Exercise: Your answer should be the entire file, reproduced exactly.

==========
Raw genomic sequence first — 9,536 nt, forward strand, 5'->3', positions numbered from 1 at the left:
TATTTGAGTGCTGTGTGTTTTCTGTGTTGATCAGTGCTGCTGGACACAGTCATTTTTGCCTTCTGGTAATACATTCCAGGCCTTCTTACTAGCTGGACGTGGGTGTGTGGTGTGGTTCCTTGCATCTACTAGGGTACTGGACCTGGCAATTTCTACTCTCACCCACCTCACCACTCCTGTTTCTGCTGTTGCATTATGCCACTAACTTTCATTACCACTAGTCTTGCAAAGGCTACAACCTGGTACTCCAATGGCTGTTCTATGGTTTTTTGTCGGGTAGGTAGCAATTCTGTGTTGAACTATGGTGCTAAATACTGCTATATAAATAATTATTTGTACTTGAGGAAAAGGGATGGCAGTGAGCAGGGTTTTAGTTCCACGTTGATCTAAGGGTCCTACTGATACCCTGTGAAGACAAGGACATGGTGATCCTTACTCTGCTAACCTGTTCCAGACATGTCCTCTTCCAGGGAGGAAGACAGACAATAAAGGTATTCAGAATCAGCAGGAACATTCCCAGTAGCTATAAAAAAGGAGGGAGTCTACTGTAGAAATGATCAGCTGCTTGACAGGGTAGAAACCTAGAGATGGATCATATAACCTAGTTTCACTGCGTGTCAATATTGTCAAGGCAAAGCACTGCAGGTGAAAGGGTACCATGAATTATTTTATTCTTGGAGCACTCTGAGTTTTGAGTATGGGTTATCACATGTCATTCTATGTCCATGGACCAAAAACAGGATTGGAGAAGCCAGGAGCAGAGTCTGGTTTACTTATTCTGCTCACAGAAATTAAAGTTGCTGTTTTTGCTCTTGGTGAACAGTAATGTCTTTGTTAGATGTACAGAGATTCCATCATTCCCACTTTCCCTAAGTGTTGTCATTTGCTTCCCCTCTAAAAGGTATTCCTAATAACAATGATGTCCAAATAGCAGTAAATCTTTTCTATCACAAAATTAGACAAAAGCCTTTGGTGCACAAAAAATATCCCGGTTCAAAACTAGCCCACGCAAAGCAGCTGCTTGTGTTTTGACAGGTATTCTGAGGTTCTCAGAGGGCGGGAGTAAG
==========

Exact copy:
Raw genomic sequence first — 9,536 nt, forward strand, 5'->3', positions numbered from 1 at the left:
TATTTGAGTGCTGTGTGTTTTCTGTGTTGATCAGTGCTGCTGGACACAGTCATTTTTGCCTTCTGGTAATACATTCCAGGCCTTCTTACTAGCTGGACGTGGGTGTGTGGTGTGGTTCCTTGCATCTACTAGGGTACTGGACCTGGCAATTTCTACTCTCACCCACCTCACCACTCCTGTTTCTGCTGTTGCATTATGCCACTAACTTTCATTACCACTAGTCTTGCAAAGGCTACAACCTGGTACTCCAATGGCTGTTCTATGGTTTTTTGTCGGGTAGGTAGCAATTCTGTGTTGAACTATGGTGCTAAATACTGCTATATAAATAATTATTTGTACTTGAGGAAAAGGGATGGCAGTGAGCAGGGTTTTAGTTCCACGTTGATCTAAGGGTCCTACTGATACCCTGTGAAGACAAGGACATGGTGATCCTTACTCTGCTAACCTGTTCCAGACATGTCCTCTTCCAGGGAGGAAGACAGACAATAAAGGTATTCAGAATCAGCAGGAACATTCCCAGTAGCTATAAAAAAGGAGGGAGTCTACTGTAGAAATGATCAGCTGCTTGACAGGGTAGAAACCTAGAGATGGATCATATAACCTAGTTTCACTGCGTGTCAATATTGTCAAGGCAAAGCACTGCAGGTGAAAGGGTACCATGAATTATTTTATTCTTGGAGCACTCTGAGTTTTGAGTATGGGTTATCACATGTCATTCTATGTCCATGGACCAAAAACAGGATTGGAGAAGCCAGGAGCAGAGTCTGGTTTACTTATTCTGCTCACAGAAATTAAAGTTGCTGTTTTTGCTCTTGGTGAACAGTAATGTCTTTGTTAGATGTACAGAGATTCCATCATTCCCACTTTCCCTAAGTGTTGTCATTTGCTTCCCCTCTAAAAGGTATTCCTAATAACAATGATGTCCAAATAGCAGTAAATCTTTTCTATCACAAAATTAGACAAAAGCCTTTGGTGCACAAAAAATATCCCGGTTCAAAACTAGCCCACGCAAAGCAGCTGCTTGTGTTTTGACAGGTATTCTGAGGTTCTCAGAGGGCGGGAGTAAG